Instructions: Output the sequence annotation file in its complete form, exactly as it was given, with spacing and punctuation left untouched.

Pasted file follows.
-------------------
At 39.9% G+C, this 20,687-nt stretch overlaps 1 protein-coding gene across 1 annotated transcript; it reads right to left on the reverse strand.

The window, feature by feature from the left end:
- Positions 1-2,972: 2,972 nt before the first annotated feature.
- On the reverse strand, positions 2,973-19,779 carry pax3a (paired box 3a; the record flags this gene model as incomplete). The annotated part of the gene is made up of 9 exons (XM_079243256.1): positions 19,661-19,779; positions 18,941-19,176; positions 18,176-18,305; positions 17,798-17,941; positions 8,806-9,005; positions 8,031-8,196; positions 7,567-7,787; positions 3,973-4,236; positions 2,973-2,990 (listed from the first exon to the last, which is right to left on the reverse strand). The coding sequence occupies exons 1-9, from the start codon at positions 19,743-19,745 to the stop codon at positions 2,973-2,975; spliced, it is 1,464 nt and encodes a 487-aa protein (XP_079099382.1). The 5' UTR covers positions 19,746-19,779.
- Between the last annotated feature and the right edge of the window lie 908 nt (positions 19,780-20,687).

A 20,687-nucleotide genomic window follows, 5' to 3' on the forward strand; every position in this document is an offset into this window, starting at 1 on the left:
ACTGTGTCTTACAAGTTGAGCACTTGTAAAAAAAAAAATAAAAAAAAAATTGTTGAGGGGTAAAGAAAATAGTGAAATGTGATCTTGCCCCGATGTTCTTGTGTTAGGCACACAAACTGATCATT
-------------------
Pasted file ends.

At 39.9% G+C, this 20,687-nt stretch overlaps 1 protein-coding gene across 1 annotated transcript; it reads right to left on the reverse strand.

The window, feature by feature from the left end:
- Positions 1-2,972: 2,972 nt before the first annotated feature.
- On the reverse strand, positions 2,973-19,779 carry pax3a (paired box 3a; the record flags this gene model as incomplete). The annotated part of the gene is made up of 9 exons (XM_079243256.1): positions 19,661-19,779; positions 18,941-19,176; positions 18,176-18,305; positions 17,798-17,941; positions 8,806-9,005; positions 8,031-8,196; positions 7,567-7,787; positions 3,973-4,236; positions 2,973-2,990 (listed from the first exon to the last, which is right to left on the reverse strand). The coding sequence occupies exons 1-9, from the start codon at positions 19,743-19,745 to the stop codon at positions 2,973-2,975; spliced, it is 1,464 nt and encodes a 487-aa protein (XP_079099382.1). The 5' UTR covers positions 19,746-19,779.
- Between the last annotated feature and the right edge of the window lie 908 nt (positions 19,780-20,687).

A 20,687-nucleotide genomic window follows, 5' to 3' on the forward strand; every position in this document is an offset into this window, starting at 1 on the left:
ACTGTGTCTTACAAGTTGAGCACTTGTAAAAAAAAAAATAAAAAAAAAATTGTTGAGGGGTAAAGAAAATAGTGAAATGTGATCTTGCCCCGATGTTCTTGTGTTAGGCACACAAACTGATCATT